Moscow actively considering diverting Siberian river water for profit
September 21, 2010, Paul Goble
Stimulated by a World Bank projection that the sale of water will bring more than a trillion US dollars in annual profit worldwide a decade from now to those involved in that industry, Moscow is considering developing plans to revive the diversion of Siberian river water to southern Russia, Kazakhstan, Central Asia and possibly China.
Under Mikhail Gorbachev, Soviet plans to divert Siberian river waters to Central Asia were killed by Russian nationalists who saw this gigantist project as a threat to the Russian land. Under Vladimir Putin, renewed plans to do so were killed by Russian ecologists who warned of its negative consequences to the environment more generally.
But now as water shortages spread outward from Central Asia, the idea is attracting attention again and appears to be gaining traction because of the enormous profits that such a scheme might bring to its organizers, according to an analysis of the most recent moves by Aleksandr Bakhtutov.
Earlier this year, Kazakhstan President Nursultan Nazarbayev proposed resuscitating the river diversion plans that had been vetoed in 1986 and 2002, and Russian President Dmitry Medvedev indicated that he was prepared to reconsider “certain former ideas” which were rejected at the time.
Medvedev’s comments have had an impact on discussions about Russia’s water strategy, Bakhtutov says, most significantly leading those preparing it to argue that Moscow must make plans not just out to 2020 as originally required but to 2030 or even 2050. And in that time frame, diverting some of the flow of the Siberian rivers to the south makes sense.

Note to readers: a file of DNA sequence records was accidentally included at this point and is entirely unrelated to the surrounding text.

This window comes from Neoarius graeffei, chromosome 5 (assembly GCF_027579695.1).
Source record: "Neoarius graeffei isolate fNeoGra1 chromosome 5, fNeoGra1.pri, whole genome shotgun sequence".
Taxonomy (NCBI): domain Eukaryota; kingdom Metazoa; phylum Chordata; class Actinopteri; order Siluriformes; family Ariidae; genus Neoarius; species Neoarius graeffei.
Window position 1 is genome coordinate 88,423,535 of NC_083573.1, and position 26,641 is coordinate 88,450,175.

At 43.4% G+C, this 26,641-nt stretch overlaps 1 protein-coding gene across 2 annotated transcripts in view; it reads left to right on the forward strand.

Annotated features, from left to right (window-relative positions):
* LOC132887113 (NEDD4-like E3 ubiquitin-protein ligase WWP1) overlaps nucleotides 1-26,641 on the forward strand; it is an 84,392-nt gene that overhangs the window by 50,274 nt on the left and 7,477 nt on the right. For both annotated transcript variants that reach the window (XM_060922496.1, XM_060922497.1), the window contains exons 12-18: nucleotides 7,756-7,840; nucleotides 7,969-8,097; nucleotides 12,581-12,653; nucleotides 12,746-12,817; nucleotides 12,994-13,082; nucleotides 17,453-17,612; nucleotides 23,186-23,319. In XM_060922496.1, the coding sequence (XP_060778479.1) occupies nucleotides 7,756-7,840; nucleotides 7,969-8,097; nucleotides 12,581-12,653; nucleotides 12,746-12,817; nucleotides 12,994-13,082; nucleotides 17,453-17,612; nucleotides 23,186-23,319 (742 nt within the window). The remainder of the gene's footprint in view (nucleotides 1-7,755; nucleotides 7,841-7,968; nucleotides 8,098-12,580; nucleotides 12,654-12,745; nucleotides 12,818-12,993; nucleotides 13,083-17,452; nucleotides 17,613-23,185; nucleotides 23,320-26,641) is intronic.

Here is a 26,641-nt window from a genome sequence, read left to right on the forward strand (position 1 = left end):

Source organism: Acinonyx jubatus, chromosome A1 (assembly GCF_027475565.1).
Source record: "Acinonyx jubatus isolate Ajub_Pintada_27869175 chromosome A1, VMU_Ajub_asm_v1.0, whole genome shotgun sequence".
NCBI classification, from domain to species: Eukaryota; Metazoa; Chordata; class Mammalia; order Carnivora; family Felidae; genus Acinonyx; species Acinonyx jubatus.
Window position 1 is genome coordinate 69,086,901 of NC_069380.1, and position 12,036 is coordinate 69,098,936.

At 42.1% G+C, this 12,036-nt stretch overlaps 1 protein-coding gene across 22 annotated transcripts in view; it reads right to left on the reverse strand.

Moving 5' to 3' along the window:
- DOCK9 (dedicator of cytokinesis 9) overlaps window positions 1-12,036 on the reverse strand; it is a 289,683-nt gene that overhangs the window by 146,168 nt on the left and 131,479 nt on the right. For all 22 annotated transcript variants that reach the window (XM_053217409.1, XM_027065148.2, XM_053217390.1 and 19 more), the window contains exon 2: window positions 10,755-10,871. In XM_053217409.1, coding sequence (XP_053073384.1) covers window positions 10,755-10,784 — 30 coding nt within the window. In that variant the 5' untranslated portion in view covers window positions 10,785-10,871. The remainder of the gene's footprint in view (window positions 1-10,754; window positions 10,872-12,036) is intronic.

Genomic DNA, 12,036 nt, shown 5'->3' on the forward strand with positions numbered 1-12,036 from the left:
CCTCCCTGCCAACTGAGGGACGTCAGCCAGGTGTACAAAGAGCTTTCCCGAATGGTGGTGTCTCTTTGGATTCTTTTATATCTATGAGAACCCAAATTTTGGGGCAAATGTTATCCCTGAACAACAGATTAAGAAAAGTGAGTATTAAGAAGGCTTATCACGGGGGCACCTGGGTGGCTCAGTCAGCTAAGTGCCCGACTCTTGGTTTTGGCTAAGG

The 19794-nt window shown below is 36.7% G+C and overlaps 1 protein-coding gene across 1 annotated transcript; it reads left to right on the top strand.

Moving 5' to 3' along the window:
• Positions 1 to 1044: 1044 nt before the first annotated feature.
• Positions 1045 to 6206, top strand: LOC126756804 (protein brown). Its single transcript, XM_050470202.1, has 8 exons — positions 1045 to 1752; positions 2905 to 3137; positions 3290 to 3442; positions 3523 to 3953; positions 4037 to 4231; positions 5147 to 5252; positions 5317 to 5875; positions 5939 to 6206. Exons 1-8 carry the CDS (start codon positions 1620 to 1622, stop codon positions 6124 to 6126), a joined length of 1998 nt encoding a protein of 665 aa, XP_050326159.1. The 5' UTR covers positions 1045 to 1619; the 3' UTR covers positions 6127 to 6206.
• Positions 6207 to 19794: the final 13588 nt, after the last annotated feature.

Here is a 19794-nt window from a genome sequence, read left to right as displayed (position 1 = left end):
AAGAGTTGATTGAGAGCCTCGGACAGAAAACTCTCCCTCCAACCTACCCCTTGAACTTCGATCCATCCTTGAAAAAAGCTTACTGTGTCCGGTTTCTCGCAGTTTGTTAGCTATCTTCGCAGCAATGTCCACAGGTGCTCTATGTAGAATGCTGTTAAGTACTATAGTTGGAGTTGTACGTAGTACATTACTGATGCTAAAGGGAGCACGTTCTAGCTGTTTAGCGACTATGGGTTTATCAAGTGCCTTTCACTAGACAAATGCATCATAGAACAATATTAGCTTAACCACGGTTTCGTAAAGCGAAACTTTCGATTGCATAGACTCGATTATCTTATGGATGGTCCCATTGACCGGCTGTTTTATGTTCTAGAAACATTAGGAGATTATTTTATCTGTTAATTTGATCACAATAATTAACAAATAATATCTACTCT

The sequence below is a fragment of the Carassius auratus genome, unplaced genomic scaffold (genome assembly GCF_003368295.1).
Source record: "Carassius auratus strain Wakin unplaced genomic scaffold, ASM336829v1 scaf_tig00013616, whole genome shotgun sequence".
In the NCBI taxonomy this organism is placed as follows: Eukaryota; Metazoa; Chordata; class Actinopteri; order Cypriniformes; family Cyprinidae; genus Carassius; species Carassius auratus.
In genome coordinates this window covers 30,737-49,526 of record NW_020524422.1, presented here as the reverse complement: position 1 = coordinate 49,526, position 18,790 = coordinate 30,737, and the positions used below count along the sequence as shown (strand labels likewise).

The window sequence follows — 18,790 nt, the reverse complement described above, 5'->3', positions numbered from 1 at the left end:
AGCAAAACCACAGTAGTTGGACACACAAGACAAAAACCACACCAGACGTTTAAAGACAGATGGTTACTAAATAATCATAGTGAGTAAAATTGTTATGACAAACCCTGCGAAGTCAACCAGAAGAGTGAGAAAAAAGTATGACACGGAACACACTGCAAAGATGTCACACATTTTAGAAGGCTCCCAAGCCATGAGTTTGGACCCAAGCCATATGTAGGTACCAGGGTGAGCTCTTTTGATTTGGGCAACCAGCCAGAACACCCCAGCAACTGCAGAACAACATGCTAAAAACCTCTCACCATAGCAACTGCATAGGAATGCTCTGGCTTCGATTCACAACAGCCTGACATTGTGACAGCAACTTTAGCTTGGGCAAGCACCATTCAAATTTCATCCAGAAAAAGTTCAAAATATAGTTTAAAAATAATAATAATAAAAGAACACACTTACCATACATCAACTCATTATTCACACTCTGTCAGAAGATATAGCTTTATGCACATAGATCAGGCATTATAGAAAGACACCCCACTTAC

In addition to the humanitarian and security aspects of this issue, Bakhtutov continues, Moscow has been struck by World Bank projections that “the annual profit of private organizations involved in the administration of water resources can achieve by 2020 about a trillion dollars a year.”
“In this sense,” the analyst argues, “the project of diverting part of the flow of Siberian river can represent a serious interest for foreign and Russian businessmen who could receive their share of this market.” In short, what political will could not achieve in the past, the profit motive may in the future.
Kamil Kanteyev, a specialist on water use, says that officials in Penza oblast “completely support the initiative of Kazakhstan President Nursultan Nazarbayev about the diversion of part of the flow of the Siberian rivers to the southern regions of Russia and Kazakhstan where a water deficit has taken shape.” Such a project “will not represent any harm” to Siberia, he said.
According to Kanteyev, Bakhtutov says, past plans to divert Siberian river water were killed by people who knew little about the water problems of the country but used this issue for their own political purposes. Indeed, he says, they reduced the whole idea to a cliché rather than considering it rationally and scientifically.
Now that the private sector is involved as well, Kanteyev continues, there is a growing recognition that “without water resources, the southern regions of Russia and the countries of Central Asia do not have any perspectives for development. They will simply dry up altogether. Thus, life itself makes the realization of this project a necessity.”
In the near future, Kanteyev sys, “water will become more expensive than oil.” That is because there are alternative to oil but there are no alternatives to water. Russia is “water rich” and thus can “rationally use its national wealth” to promote its interests and its profits. And it should be prepared to do so.
Not only can Moscow rely on assistance from the private sector, but the situation in Uzbekistan and Tajikistan is so dire that the governments of those Central Asian states as well as that of Kazakhstan can be counted on to provide some of the funding for river diversion, thus lowering the costs of the project to Russia itself.
Once again, “the diversion that would not die” has resurfaced. And despite the arguments of Kanteyev, the opponents of this enormous and enormously expensive project have not disappeared. But they now face a new obstacle to blocking it: the profits those behind it expect to make from a privatized diversion effort.